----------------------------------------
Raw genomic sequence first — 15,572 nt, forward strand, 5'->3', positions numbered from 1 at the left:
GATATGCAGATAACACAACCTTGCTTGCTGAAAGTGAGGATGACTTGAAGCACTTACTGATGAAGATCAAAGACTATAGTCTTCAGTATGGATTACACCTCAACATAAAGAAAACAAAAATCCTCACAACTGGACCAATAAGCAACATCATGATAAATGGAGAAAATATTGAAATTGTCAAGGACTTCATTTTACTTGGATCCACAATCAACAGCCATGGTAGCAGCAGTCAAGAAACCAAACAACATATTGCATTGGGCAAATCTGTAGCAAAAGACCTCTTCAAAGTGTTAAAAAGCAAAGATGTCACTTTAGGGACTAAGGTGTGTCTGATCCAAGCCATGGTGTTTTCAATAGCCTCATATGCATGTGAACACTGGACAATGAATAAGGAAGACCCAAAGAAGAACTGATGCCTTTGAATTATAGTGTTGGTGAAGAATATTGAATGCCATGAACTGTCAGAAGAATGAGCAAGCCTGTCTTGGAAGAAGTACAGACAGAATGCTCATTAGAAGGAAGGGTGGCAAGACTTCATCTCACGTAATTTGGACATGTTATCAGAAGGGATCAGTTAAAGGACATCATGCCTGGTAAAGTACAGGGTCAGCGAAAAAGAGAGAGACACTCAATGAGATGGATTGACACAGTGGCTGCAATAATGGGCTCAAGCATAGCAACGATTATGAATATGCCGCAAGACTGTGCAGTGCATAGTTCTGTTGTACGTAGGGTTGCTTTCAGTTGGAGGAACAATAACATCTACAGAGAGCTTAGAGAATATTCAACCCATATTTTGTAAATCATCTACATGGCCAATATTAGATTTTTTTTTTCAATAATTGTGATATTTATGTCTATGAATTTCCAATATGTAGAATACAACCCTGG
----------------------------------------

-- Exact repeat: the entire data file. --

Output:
Raw genomic sequence first — 15,572 nt, forward strand, 5'->3', positions numbered from 1 at the left:
GATATGCAGATAACACAACCTTGCTTGCTGAAAGTGAGGATGACTTGAAGCACTTACTGATGAAGATCAAAGACTATAGTCTTCAGTATGGATTACACCTCAACATAAAGAAAACAAAAATCCTCACAACTGGACCAATAAGCAACATCATGATAAATGGAGAAAATATTGAAATTGTCAAGGACTTCATTTTACTTGGATCCACAATCAACAGCCATGGTAGCAGCAGTCAAGAAACCAAACAACATATTGCATTGGGCAAATCTGTAGCAAAAGACCTCTTCAAAGTGTTAAAAAGCAAAGATGTCACTTTAGGGACTAAGGTGTGTCTGATCCAAGCCATGGTGTTTTCAATAGCCTCATATGCATGTGAACACTGGACAATGAATAAGGAAGACCCAAAGAAGAACTGATGCCTTTGAATTATAGTGTTGGTGAAGAATATTGAATGCCATGAACTGTCAGAAGAATGAGCAAGCCTGTCTTGGAAGAAGTACAGACAGAATGCTCATTAGAAGGAAGGGTGGCAAGACTTCATCTCACGTAATTTGGACATGTTATCAGAAGGGATCAGTTAAAGGACATCATGCCTGGTAAAGTACAGGGTCAGCGAAAAAGAGAGAGACACTCAATGAGATGGATTGACACAGTGGCTGCAATAATGGGCTCAAGCATAGCAACGATTATGAATATGCCGCAAGACTGTGCAGTGCATAGTTCTGTTGTACGTAGGGTTGCTTTCAGTTGGAGGAACAATAACATCTACAGAGAGCTTAGAGAATATTCAACCCATATTTTGTAAATCATCTACATGGCCAATATTAGATTTTTTTTTTCAATAATTGTGATATTTATGTCTATGAATTTCCAATATGTAGAATACAACCCTGG